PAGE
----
Since the Performance Zones occupy the space previously held by five of the racquetball courts, one of the challenges was to interconnect the zone rooms and change the entrances and flow-through so that access is maximized. Doorways were cut out and expanded, and walls were opened up to create flow-through spaces between each of the zones. “If we had to do it differently, we would probably add more courts to our Performance Zone area,” admits Martini, since the zones have been so popular since they opened. “Additionally, we should have made the openings between the zones larger than we currently have them. Having an additional court with turf would also be beneficial.” There are so many new possibilities that have opened up, the team is eager to build on to the early success of the Performance Zones. “The Hammer Strength rigs are all modular and we designed the layout with the elements we did to fit both the space and the budget,” said Jeff Paxton, fitness equipment and design consultant with Advanced Exercise, the partner that worked with the K-State Recreational Services team on the project.
“Working with the K-State staff as one cohesive team was great,” continued Paxton. “The equipment line-up is very nontraditional and trust in designing, delivering and installing this large project was crucial to its success. The fear was ‘will the students love this space and use it’? The good news is they started using it immediately when they cut the ribbon and let them in.” The popularity of the Performance Zones continues to fuel participation growth at the center.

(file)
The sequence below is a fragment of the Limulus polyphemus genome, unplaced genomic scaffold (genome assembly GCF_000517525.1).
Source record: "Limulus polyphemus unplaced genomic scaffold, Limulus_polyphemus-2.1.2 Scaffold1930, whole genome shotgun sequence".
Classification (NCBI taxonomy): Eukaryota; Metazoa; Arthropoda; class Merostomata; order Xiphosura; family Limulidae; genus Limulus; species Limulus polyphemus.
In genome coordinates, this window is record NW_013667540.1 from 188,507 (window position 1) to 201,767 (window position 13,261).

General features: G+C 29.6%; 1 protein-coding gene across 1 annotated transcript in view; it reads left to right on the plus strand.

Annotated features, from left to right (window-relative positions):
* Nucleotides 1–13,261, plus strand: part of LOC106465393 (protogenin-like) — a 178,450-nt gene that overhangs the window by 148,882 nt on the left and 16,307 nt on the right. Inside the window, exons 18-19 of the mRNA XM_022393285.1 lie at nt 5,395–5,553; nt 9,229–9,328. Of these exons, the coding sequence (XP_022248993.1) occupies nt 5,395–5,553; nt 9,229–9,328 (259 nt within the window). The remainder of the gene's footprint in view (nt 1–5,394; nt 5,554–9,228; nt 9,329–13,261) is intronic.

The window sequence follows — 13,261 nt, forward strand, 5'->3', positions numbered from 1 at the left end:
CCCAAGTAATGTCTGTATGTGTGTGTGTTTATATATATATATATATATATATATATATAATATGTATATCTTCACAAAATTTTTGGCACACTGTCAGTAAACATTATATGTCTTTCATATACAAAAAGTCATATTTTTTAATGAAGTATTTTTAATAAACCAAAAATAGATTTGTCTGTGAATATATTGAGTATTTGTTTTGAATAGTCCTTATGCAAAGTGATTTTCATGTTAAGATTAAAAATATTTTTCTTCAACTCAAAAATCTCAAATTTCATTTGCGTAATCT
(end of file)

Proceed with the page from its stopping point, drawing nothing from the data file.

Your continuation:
The key interaction and teamwork between facility client and fitness consultant was tight and trusting throughout. The expected challenges of cost, space, configuration and construction all came into play, especially since the center remained open to the public while construction was going on. “Jeff Paxton was a huge reason we were able to overcome many of the challenges for this project,” commented Simonds. “The project did not end on time, due to unforeseen delays, but did stay within the budget. It was a new concept for us, and Advanced Exercise was instrumental in picking the equipment for the space, helping design the right layout, and even guiding us on flooring choices. It was like a giant puzzle to put together. The custom configurations allowed us to get exactly what we wanted but also took some time to understand how everything worked and would operate.” Advanced Exercise saw every element through to the end.
“We are proud of how the space came together and how great it turned out,” concluded Martini, on behalf of the whole K-State team. “When we are building something new and with brand new equipment, we always want to make sure that it is something the students want and will use. This turned out to be the case and we couldn’t be happier.”
About Advanced Exercise
Founded in 1986, Advanced Exercise is a leading fitness equipment and facility design resource, representing more than 30 equipment brands to bring clients the best new or used equipment solutions to maximize the use of available space and meet the needs of a diverse community of fitness amenity end users. For more information on fitness equipment and facility design services, visit www.advancedexercise.com or call 800-520-1112 to connect with one of Advanced Exercise’s experts.